Yes, this year's Blazers top competition for best record by a team whose average age was under 25 years is the 1976-1977 Portland Trailblazers. Here is a link to see the ages and minutes played for that legendary Portland team. 1977 was the year I was born, so I did not know that that team had a relatively pedestrian regular season record. Obviously, that is also the youngest team to ever win an NBA championship. That's one achievement that I do not think this year's team can match.
How do the 2008-2009 Blazers compare when maturity is measured by years experience in the NBA? In some way this helps this year's team because of one of it's rookies, Rudy Fernandez, is an older rookie. On the other hand, Travis Outlaw and Aldridge have a lot of NBA experience for their age. As in the previous graph, in the graph below, I plotted win% by the average years of experience for the team. I highlighted in purple the teams with the best record and an average of less than 4 years of experience:
First, note that when maturity is measured by years of experience rather than age, there is still a fairly strong maturity-success relationship. Second, there are actually a few teams more exceptional than the Blazers, including the 1991-1992 Golden State Warriors with Mullin, Hardaway, and Marciulionis and the 1970-1971 Milwaukie Bucks with Oscar Robertson and Kareem in his second season. That being said, the 2008-2009 Blazers are doing remarkably well by this measure.
As I said above, I thought that these results might be misleading if a player hardly played his first few seasons or missed a season or two with an injury. While some experience can be gained from just being around the team and practicing, most people think game experience is what players need and what this year's team needs. In addition, this year's Blazers are doing well early in the season even with three rookies seeing significant minutes. The graph below follows the same format as the previous two, but with the best teams with less than an average of 3 years game experience in green:
My guess is that this measurement of experience probably exaggerates the Blazer youth to some extent, but still reinforces that the success of the team is pretty extraordinary.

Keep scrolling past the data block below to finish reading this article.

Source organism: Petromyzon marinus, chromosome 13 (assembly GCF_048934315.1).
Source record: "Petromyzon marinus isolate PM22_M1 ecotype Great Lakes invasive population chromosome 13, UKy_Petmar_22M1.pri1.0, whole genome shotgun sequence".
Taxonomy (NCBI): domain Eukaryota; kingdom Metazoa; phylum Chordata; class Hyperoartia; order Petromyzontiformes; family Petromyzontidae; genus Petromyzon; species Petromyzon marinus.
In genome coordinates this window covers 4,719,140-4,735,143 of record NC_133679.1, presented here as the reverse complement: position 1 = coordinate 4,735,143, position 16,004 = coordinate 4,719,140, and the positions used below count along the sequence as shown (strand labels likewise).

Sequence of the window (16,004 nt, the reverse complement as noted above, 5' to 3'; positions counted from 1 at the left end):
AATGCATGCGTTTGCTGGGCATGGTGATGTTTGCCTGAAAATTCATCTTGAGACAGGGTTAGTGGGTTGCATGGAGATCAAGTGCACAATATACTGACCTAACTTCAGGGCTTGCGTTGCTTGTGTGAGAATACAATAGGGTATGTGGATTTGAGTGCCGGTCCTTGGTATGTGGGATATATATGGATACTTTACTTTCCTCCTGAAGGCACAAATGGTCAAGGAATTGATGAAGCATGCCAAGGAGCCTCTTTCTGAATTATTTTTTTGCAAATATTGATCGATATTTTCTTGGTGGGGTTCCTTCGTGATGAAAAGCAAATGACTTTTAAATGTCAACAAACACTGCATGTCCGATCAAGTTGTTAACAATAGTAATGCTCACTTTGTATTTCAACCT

Lastly, I thought it would be fun to look at a few franchises in isolation/comparison. Tominhawaii joked that I should color code the teams and use their logos, which gave me an idea for how to display team trajectories and patterns. Since the graphs can can cluttered really quickly, I just did three seperate graphs for three fairly familiar franchises: the Blazers, LA Lakers, and LA Clippers (the Minneopolis Lakers and San Diego Clippers are considered separate teams in the databaseBasketball.com data and I did not see any reason to change things). Obviously, I could have done more teams or restricted any team to a particular era, but looking at just these three teams says enough. In all three graphs, I plotted the average age against win%, as in the first graph in this post. It's best to look at the three graphs together.
To lift your spirits, I put the Clippers after the Blazers:
I found myself tracing the history of the Blazers from year to year by connecting the dots in my head. Try it, I think you'll find it enjoyable.
Analytically, these three graphs strongly suggest that if one were to account for "franchise effects" or "GM effects" the age-success relationship would be even stronger. I'll leave the rest of the commentary to you.